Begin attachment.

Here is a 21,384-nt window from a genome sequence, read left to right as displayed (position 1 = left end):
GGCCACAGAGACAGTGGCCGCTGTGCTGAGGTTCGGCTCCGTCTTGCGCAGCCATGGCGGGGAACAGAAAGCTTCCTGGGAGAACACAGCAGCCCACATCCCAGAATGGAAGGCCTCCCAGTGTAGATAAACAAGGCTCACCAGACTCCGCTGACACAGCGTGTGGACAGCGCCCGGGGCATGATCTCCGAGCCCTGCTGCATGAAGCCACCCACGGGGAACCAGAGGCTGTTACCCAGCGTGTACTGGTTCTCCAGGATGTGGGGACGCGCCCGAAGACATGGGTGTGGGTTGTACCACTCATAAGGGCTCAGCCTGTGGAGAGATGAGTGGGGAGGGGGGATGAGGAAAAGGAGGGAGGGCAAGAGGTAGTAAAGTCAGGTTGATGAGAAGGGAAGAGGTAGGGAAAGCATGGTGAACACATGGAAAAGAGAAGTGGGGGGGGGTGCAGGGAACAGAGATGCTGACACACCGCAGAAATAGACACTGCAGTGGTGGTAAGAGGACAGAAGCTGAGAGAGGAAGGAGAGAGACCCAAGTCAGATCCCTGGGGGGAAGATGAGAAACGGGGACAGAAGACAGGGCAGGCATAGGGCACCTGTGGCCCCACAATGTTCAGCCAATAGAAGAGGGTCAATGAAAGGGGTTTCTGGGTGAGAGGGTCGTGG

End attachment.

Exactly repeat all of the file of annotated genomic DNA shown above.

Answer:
Here is a 21,384-nt window from a genome sequence, read left to right as displayed (position 1 = left end):
GGCCACAGAGACAGTGGCCGCTGTGCTGAGGTTCGGCTCCGTCTTGCGCAGCCATGGCGGGGAACAGAAAGCTTCCTGGGAGAACACAGCAGCCCACATCCCAGAATGGAAGGCCTCCCAGTGTAGATAAACAAGGCTCACCAGACTCCGCTGACACAGCGTGTGGACAGCGCCCGGGGCATGATCTCCGAGCCCTGCTGCATGAAGCCACCCACGGGGAACCAGAGGCTGTTACCCAGCGTGTACTGGTTCTCCAGGATGTGGGGACGCGCCCGAAGACATGGGTGTGGGTTGTACCACTCATAAGGGCTCAGCCTGTGGAGAGATGAGTGGGGAGGGGGGATGAGGAAAAGGAGGGAGGGCAAGAGGTAGTAAAGTCAGGTTGATGAGAAGGGAAGAGGTAGGGAAAGCATGGTGAACACATGGAAAAGAGAAGTGGGGGGGGGTGCAGGGAACAGAGATGCTGACACACCGCAGAAATAGACACTGCAGTGGTGGTAAGAGGACAGAAGCTGAGAGAGGAAGGAGAGAGACCCAAGTCAGATCCCTGGGGGGAAGATGAGAAACGGGGACAGAAGACAGGGCAGGCATAGGGCACCTGTGGCCCCACAATGTTCAGCCAATAGAAGAGGGTCAATGAAAGGGGTTTCTGGGTGAGAGGGTCGTGG